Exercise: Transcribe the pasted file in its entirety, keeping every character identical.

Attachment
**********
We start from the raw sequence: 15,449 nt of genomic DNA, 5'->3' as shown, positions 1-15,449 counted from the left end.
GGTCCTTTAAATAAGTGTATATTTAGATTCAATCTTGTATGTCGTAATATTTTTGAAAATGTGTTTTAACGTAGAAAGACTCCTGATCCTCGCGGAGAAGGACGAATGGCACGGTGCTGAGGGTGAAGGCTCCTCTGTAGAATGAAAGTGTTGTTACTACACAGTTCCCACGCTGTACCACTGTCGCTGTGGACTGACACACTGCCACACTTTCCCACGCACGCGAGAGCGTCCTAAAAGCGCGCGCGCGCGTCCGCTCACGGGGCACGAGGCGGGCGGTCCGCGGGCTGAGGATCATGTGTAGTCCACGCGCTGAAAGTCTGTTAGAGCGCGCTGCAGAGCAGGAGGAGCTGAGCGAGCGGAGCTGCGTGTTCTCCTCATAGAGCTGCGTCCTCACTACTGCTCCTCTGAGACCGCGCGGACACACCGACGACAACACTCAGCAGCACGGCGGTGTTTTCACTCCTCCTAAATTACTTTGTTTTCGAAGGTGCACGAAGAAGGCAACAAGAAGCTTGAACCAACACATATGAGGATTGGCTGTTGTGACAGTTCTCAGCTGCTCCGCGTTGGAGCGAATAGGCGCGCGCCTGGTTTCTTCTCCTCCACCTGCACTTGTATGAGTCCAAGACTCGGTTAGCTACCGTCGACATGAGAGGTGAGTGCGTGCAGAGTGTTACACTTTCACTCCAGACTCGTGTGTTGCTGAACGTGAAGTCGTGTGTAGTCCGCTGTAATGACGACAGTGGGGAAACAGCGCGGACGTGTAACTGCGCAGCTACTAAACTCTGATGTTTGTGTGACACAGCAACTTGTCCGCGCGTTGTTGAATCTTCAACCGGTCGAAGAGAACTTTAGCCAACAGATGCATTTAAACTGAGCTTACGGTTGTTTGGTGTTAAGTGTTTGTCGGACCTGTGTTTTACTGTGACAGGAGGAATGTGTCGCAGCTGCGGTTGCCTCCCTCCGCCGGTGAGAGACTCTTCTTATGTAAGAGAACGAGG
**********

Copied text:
We start from the raw sequence: 15,449 nt of genomic DNA, 5'->3' as shown, positions 1-15,449 counted from the left end.
GGTCCTTTAAATAAGTGTATATTTAGATTCAATCTTGTATGTCGTAATATTTTTGAAAATGTGTTTTAACGTAGAAAGACTCCTGATCCTCGCGGAGAAGGACGAATGGCACGGTGCTGAGGGTGAAGGCTCCTCTGTAGAATGAAAGTGTTGTTACTACACAGTTCCCACGCTGTACCACTGTCGCTGTGGACTGACACACTGCCACACTTTCCCACGCACGCGAGAGCGTCCTAAAAGCGCGCGCGCGCGTCCGCTCACGGGGCACGAGGCGGGCGGTCCGCGGGCTGAGGATCATGTGTAGTCCACGCGCTGAAAGTCTGTTAGAGCGCGCTGCAGAGCAGGAGGAGCTGAGCGAGCGGAGCTGCGTGTTCTCCTCATAGAGCTGCGTCCTCACTACTGCTCCTCTGAGACCGCGCGGACACACCGACGACAACACTCAGCAGCACGGCGGTGTTTTCACTCCTCCTAAATTACTTTGTTTTCGAAGGTGCACGAAGAAGGCAACAAGAAGCTTGAACCAACACATATGAGGATTGGCTGTTGTGACAGTTCTCAGCTGCTCCGCGTTGGAGCGAATAGGCGCGCGCCTGGTTTCTTCTCCTCCACCTGCACTTGTATGAGTCCAAGACTCGGTTAGCTACCGTCGACATGAGAGGTGAGTGCGTGCAGAGTGTTACACTTTCACTCCAGACTCGTGTGTTGCTGAACGTGAAGTCGTGTGTAGTCCGCTGTAATGACGACAGTGGGGAAACAGCGCGGACGTGTAACTGCGCAGCTACTAAACTCTGATGTTTGTGTGACACAGCAACTTGTCCGCGCGTTGTTGAATCTTCAACCGGTCGAAGAGAACTTTAGCCAACAGATGCATTTAAACTGAGCTTACGGTTGTTTGGTGTTAAGTGTTTGTCGGACCTGTGTTTTACTGTGACAGGAGGAATGTGTCGCAGCTGCGGTTGCCTCCCTCCGCCGGTGAGAGACTCTTCTTATGTAAGAGAACGAGG